New South Wales realises the benefits of working from home

Australia’s most populous state could be moving to a combination of workers sharing their weekdays between the office and home.

video conferencing / remote work
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The increase of people working from home in a short period of time, as a result of the coronavirus pandemic in early 2020, has raised questions about workers productivity, work-life balance, and the time and cost of commuting. Measures to prevent the spread of COVID-19 saw 46% of New South Wales workers work from home by May 2020, up from 8% in 2016.

With better technology services and hardware, not only available but accessible to many workers, more New South Wales workers are equipped to work from home if they have an internet connection. The New South Wales Innovation and Productivity Council has released the NSW Remote Working report in an attempt to understand the effects on business of working from home. The council interviewed 1,500 New South Wales workers during August and September 2020.

Working onsite has long been favoured by businesses

The report found that many Australians have used telecommunications technology every day at work, but until recently most had to travel to the workplace to access these technologies. This has maintained concentration in some areas such as the Sydney central business district (CBD), which, according to the report, are tried and tested areas for collaboration and innovation. “Businesses and institutions that colocate in clusters or innovation precincts can gain real economic opportunities from collaborating and sharing knowledge and resources in cost-effective ways,” stated the report, citing 2018 data.

Although remote-work technology has long been available, it took the COVID-19 pandemic to accelerate and accept working from home as an option. Before 2020, New South Wales was using less than half of its potential to work remotely. The report estimated that while 44% of all work tasks in the NSW economy can be done remotely, only 18% were done remotely in 2019.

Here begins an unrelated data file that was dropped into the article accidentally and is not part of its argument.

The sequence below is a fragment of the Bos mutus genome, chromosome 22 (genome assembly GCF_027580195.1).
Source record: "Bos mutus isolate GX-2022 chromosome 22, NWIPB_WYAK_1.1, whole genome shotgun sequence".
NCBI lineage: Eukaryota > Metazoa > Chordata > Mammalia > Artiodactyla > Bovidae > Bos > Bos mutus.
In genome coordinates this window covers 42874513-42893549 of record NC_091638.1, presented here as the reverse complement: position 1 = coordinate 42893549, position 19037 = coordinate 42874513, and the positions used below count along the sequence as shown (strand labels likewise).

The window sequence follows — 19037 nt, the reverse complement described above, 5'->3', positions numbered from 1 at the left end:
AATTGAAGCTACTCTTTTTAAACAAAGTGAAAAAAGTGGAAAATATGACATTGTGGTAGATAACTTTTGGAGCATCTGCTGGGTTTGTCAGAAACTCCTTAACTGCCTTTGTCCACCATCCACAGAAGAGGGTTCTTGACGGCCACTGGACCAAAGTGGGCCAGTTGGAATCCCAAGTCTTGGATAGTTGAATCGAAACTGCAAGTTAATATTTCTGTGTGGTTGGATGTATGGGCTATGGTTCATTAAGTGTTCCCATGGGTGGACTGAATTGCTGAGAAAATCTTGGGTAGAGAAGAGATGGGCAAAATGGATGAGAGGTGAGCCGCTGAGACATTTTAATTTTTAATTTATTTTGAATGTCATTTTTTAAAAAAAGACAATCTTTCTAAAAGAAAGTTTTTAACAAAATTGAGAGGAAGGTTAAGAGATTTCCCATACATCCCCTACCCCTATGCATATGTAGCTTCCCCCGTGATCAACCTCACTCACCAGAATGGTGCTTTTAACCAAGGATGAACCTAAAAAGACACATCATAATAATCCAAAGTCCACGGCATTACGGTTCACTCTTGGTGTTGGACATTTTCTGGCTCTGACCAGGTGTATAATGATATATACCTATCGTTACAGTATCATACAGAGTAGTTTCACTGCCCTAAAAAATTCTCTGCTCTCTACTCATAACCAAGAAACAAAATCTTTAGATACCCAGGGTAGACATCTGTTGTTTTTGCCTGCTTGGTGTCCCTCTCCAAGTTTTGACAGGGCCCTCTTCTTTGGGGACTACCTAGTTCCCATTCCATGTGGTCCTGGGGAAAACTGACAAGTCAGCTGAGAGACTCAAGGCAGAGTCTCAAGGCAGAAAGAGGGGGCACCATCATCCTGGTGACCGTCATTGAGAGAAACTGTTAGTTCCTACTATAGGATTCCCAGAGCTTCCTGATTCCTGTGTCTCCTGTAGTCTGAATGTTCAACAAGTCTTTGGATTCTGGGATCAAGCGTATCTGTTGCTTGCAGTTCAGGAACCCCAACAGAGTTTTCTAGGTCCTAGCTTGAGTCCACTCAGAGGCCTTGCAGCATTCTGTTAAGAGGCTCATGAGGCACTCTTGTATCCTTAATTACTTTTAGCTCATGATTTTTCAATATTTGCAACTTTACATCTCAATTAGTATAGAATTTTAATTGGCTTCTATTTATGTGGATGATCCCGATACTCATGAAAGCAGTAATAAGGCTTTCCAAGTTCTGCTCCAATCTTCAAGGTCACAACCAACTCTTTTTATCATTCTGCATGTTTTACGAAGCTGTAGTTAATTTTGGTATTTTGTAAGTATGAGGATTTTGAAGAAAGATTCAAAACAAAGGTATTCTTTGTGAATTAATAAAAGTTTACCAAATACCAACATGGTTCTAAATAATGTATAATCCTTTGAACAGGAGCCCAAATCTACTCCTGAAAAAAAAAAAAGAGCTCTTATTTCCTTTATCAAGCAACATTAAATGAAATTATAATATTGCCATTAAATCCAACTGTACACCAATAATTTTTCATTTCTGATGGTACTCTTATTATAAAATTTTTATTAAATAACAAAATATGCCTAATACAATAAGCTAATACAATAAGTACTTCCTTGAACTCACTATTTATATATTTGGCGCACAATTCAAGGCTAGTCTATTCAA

Knowledge-intensive work, typically performed at a desk with a computer, accounts for approximately two-fifths of all employment in the state. The study compared the total proportion of tasks in knowledge-intensive industries that can be done remotely with the 2016 census, which confirmed the divide between the level of remote work before the pandemic and the underlying potential.

“In knowledge-intensive industries, 77% of all tasks could be done remotely on average, yet only 8% of workers worked from home according to the 2016 census. Population-serving and producing occupations show a similar divide. Given Australia’s technological parity with other advanced economies, our uptake of remote work has probably been held back by institutional barriers,” the report said.

The benefits of remote work

The report estimated that if workers were to work remotely as much as they prefer after the pandemic, overall labour productivity in New South Wales would rise by 1.6%. That extra productivity may be helpful after the pandemic. The report said the pandemic caused a significant drop in the demand for many goods and services, creating unemployment and reducing economic output. As a result, “productivity will fall as firms will be reluctant to let go of skilled labour” even as demand is lessened, so businesses will need to catch up economically.